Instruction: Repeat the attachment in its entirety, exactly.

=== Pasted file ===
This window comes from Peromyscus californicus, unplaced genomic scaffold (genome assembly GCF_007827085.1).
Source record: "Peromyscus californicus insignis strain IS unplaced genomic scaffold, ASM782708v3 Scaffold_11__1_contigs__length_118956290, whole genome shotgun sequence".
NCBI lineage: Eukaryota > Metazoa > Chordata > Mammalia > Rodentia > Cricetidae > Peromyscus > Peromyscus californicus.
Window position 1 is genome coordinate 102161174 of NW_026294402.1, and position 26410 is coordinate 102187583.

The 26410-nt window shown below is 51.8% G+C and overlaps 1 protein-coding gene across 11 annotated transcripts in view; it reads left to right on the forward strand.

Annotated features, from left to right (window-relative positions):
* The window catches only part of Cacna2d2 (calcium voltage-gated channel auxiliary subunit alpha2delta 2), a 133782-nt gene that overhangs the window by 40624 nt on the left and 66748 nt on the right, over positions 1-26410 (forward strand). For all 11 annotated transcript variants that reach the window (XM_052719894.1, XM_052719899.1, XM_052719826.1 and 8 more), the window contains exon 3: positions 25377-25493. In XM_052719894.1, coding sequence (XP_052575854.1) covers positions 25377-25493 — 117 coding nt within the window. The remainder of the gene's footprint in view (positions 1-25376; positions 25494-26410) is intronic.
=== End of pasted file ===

This window comes from Peromyscus californicus, unplaced genomic scaffold (genome assembly GCF_007827085.1).
Source record: "Peromyscus californicus insignis strain IS unplaced genomic scaffold, ASM782708v3 Scaffold_11__1_contigs__length_118956290, whole genome shotgun sequence".
NCBI lineage: Eukaryota > Metazoa > Chordata > Mammalia > Rodentia > Cricetidae > Peromyscus > Peromyscus californicus.
Window position 1 is genome coordinate 102161174 of NW_026294402.1, and position 26410 is coordinate 102187583.

The 26410-nt window shown below is 51.8% G+C and overlaps 1 protein-coding gene across 11 annotated transcripts in view; it reads left to right on the forward strand.

Annotated features, from left to right (window-relative positions):
* The window catches only part of Cacna2d2 (calcium voltage-gated channel auxiliary subunit alpha2delta 2), a 133782-nt gene that overhangs the window by 40624 nt on the left and 66748 nt on the right, over positions 1-26410 (forward strand). For all 11 annotated transcript variants that reach the window (XM_052719894.1, XM_052719899.1, XM_052719826.1 and 8 more), the window contains exon 3: positions 25377-25493. In XM_052719894.1, coding sequence (XP_052575854.1) covers positions 25377-25493 — 117 coding nt within the window. The remainder of the gene's footprint in view (positions 1-25376; positions 25494-26410) is intronic.